In the last few weeks, several samples have been submitted to the Auburn University Plant Diagnostic Lab where fig rust has been found. This is an earlier detection of the disease than normally occurs. The disease is presenting itself while figs are being picked, which may present some problems.
Fig rust is caused by the fungus Cerotelium fici and is one of the more common fig diseases in the southeastern United States. Symptoms of this disease begin as small, yellowish spots on the upper surface of the leaves. As these spots grow larger, they turn reddish-brown in color. On the lower surface of the leaf, the lesions have a blister-like appearance.
Heavily infected leaves turn yellow or brown, particularly around the edges (resembling leaf scorch), and drop prematurely. Trees with the disease can defoliate within a few weeks. While the disease only affects the leaves, this premature leaf drop can cause fruit to scorch without the protection from foliage.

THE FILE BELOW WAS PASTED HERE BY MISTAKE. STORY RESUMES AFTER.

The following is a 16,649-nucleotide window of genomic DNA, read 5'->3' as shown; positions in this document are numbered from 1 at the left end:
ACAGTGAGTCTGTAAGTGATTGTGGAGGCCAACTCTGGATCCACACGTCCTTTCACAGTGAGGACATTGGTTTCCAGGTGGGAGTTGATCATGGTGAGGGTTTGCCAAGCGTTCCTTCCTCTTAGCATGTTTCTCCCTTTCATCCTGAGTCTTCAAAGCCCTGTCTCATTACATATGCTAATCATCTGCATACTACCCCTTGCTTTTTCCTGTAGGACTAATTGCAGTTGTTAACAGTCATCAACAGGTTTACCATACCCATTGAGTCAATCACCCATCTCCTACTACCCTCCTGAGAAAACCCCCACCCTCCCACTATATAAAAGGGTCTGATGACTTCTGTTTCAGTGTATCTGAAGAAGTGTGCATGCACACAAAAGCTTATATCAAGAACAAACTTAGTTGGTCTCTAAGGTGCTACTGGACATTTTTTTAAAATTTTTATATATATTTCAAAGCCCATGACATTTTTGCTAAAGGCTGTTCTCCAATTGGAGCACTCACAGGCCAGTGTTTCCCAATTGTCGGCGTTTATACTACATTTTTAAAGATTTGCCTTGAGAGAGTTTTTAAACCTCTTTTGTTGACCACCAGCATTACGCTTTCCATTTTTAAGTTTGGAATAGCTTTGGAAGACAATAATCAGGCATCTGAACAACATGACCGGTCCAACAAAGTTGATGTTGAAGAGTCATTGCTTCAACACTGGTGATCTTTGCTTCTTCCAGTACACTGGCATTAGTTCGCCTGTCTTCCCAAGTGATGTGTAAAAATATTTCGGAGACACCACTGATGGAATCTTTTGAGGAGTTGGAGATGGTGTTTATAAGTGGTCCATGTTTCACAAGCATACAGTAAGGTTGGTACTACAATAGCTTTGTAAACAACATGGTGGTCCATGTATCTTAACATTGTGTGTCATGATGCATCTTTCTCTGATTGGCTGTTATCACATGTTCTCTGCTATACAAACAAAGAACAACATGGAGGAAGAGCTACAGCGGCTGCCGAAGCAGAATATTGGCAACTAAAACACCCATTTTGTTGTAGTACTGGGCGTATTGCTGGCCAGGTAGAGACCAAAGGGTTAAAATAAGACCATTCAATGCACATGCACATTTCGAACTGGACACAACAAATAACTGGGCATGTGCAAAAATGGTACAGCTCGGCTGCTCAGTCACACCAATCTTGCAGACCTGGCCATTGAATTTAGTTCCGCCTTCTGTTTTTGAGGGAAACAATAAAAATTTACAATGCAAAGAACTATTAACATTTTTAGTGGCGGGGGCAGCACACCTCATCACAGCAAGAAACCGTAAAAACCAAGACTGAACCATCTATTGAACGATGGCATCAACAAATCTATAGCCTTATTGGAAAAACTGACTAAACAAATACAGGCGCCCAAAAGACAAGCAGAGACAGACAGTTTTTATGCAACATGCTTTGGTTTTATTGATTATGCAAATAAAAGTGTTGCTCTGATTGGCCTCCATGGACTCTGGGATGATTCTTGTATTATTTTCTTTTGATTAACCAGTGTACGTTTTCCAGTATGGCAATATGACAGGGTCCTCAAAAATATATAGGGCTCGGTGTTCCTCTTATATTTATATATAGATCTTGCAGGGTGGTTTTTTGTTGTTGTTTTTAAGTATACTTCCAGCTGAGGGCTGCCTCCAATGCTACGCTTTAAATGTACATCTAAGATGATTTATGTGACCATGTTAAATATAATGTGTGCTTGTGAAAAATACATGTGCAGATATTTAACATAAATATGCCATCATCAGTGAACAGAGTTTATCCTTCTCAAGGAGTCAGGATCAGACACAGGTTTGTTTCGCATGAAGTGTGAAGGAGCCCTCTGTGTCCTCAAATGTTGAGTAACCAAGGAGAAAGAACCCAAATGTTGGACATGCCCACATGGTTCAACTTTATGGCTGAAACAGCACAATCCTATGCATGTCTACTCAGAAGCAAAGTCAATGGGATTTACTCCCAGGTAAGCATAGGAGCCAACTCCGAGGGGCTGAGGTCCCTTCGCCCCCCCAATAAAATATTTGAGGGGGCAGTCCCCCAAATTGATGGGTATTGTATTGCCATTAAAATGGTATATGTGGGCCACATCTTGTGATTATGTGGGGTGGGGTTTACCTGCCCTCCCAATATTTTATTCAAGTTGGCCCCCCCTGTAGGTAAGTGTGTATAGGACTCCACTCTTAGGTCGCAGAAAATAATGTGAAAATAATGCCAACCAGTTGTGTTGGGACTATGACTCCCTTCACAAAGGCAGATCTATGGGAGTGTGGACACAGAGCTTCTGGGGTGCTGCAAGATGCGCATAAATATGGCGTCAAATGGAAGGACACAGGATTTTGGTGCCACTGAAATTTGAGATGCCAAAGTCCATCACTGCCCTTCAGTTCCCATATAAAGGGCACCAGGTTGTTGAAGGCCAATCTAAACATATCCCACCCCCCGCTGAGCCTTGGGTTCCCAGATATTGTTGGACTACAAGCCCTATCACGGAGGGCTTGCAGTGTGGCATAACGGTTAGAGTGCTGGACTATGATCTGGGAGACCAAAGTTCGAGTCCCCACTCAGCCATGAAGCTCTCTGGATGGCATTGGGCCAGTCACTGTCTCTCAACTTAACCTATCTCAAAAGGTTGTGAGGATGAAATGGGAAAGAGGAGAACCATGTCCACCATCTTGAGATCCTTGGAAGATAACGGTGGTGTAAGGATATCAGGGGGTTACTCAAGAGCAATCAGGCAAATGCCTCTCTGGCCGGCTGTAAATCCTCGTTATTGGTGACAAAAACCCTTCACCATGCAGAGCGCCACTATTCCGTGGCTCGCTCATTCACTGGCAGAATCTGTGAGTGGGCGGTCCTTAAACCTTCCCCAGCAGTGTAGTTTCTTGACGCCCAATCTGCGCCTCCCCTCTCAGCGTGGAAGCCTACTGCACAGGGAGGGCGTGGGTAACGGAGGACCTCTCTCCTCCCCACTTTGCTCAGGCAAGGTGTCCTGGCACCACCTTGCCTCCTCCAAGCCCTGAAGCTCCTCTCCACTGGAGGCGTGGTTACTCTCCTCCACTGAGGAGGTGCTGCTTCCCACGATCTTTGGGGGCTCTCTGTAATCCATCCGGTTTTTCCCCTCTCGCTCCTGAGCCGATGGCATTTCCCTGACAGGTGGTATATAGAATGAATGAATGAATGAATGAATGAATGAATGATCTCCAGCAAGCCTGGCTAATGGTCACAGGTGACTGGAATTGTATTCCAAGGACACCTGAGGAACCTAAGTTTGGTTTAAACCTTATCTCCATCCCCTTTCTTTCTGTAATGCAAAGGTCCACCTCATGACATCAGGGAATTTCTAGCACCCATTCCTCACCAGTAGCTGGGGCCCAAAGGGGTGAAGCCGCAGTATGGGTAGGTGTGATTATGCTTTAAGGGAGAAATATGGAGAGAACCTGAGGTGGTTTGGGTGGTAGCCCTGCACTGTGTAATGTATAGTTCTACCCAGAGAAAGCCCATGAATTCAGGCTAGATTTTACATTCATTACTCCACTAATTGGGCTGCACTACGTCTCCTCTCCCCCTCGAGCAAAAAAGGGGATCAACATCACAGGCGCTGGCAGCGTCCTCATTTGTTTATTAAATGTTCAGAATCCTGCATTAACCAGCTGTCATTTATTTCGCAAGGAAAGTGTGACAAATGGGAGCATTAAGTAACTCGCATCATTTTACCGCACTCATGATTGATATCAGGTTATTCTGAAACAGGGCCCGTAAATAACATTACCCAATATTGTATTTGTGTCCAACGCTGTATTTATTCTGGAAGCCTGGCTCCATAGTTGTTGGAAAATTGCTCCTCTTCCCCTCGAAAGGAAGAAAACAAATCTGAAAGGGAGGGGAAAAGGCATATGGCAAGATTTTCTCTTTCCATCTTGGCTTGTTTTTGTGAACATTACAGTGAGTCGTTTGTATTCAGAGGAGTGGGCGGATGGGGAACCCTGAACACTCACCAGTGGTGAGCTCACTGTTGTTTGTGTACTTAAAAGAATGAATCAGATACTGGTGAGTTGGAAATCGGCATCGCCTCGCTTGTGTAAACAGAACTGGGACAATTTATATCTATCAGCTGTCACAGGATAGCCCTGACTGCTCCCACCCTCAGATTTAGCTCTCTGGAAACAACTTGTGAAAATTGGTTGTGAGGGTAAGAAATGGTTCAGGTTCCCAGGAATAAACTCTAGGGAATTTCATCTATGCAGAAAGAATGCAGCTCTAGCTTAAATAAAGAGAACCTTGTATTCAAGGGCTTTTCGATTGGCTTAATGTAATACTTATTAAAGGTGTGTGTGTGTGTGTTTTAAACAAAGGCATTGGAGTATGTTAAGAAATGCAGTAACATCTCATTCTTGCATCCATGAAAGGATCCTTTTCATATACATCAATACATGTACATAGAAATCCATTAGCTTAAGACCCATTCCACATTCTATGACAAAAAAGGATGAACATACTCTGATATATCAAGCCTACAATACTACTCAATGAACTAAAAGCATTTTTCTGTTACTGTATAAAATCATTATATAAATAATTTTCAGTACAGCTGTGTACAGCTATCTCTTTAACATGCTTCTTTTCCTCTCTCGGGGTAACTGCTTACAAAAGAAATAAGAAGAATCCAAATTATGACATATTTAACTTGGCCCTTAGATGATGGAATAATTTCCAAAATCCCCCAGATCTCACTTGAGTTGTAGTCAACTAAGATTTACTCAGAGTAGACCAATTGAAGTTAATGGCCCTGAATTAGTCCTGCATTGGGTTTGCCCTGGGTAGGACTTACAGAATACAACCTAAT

No fungicides are registered for use on edible figs. Management of fig rust relies solely on the use of cultural practices. Rake up and destroy (burn or trash) fallen leaves to reduce inoculum levels. Selectively prune branches to increase airflow through the canopy to promote rapid drying of the foliage. Fertilize and irrigate accordingly.
Featured image from Elizabeth Bush, Virginia Polytechnic Institute and State University, Bugwood.org